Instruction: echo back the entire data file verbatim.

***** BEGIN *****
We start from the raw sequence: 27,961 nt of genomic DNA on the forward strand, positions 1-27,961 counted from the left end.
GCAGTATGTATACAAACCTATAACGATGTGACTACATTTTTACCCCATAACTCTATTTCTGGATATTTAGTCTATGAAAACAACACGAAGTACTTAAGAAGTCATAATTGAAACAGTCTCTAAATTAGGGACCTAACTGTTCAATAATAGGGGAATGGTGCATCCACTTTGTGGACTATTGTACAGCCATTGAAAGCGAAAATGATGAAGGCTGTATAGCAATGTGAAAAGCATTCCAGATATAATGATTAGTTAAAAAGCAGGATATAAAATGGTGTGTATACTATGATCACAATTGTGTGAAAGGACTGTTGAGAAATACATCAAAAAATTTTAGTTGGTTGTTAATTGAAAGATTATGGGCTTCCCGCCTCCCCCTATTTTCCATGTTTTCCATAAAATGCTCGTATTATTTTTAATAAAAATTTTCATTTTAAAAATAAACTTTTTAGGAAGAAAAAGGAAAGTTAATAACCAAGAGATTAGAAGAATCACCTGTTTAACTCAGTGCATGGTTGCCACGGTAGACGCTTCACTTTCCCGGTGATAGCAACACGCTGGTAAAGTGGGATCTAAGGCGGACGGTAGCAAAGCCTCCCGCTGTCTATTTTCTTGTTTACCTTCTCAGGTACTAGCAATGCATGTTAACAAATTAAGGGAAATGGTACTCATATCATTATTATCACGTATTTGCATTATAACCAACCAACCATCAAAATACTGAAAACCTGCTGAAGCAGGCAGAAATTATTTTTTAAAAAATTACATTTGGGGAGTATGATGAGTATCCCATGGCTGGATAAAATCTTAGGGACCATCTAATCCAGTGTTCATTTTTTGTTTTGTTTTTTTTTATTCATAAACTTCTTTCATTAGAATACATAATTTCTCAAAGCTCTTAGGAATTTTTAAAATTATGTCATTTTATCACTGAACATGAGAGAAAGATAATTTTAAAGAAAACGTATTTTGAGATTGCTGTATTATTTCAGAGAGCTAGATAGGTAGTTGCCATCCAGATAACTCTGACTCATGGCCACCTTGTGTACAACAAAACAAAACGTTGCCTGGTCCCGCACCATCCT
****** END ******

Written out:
We start from the raw sequence: 27,961 nt of genomic DNA on the forward strand, positions 1-27,961 counted from the left end.
GCAGTATGTATACAAACCTATAACGATGTGACTACATTTTTACCCCATAACTCTATTTCTGGATATTTAGTCTATGAAAACAACACGAAGTACTTAAGAAGTCATAATTGAAACAGTCTCTAAATTAGGGACCTAACTGTTCAATAATAGGGGAATGGTGCATCCACTTTGTGGACTATTGTACAGCCATTGAAAGCGAAAATGATGAAGGCTGTATAGCAATGTGAAAAGCATTCCAGATATAATGATTAGTTAAAAAGCAGGATATAAAATGGTGTGTATACTATGATCACAATTGTGTGAAAGGACTGTTGAGAAATACATCAAAAAATTTTAGTTGGTTGTTAATTGAAAGATTATGGGCTTCCCGCCTCCCCCTATTTTCCATGTTTTCCATAAAATGCTCGTATTATTTTTAATAAAAATTTTCATTTTAAAAATAAACTTTTTAGGAAGAAAAAGGAAAGTTAATAACCAAGAGATTAGAAGAATCACCTGTTTAACTCAGTGCATGGTTGCCACGGTAGACGCTTCACTTTCCCGGTGATAGCAACACGCTGGTAAAGTGGGATCTAAGGCGGACGGTAGCAAAGCCTCCCGCTGTCTATTTTCTTGTTTACCTTCTCAGGTACTAGCAATGCATGTTAACAAATTAAGGGAAATGGTACTCATATCATTATTATCACGTATTTGCATTATAACCAACCAACCATCAAAATACTGAAAACCTGCTGAAGCAGGCAGAAATTATTTTTTAAAAAATTACATTTGGGGAGTATGATGAGTATCCCATGGCTGGATAAAATCTTAGGGACCATCTAATCCAGTGTTCATTTTTTGTTTTGTTTTTTTTTATTCATAAACTTCTTTCATTAGAATACATAATTTCTCAAAGCTCTTAGGAATTTTTAAAATTATGTCATTTTATCACTGAACATGAGAGAAAGATAATTTTAAAGAAAACGTATTTTGAGATTGCTGTATTATTTCAGAGAGCTAGATAGGTAGTTGCCATCCAGATAACTCTGACTCATGGCCACCTTGTGTACAACAAAACAAAACGTTGCCTGGTCCCGCACCATCCT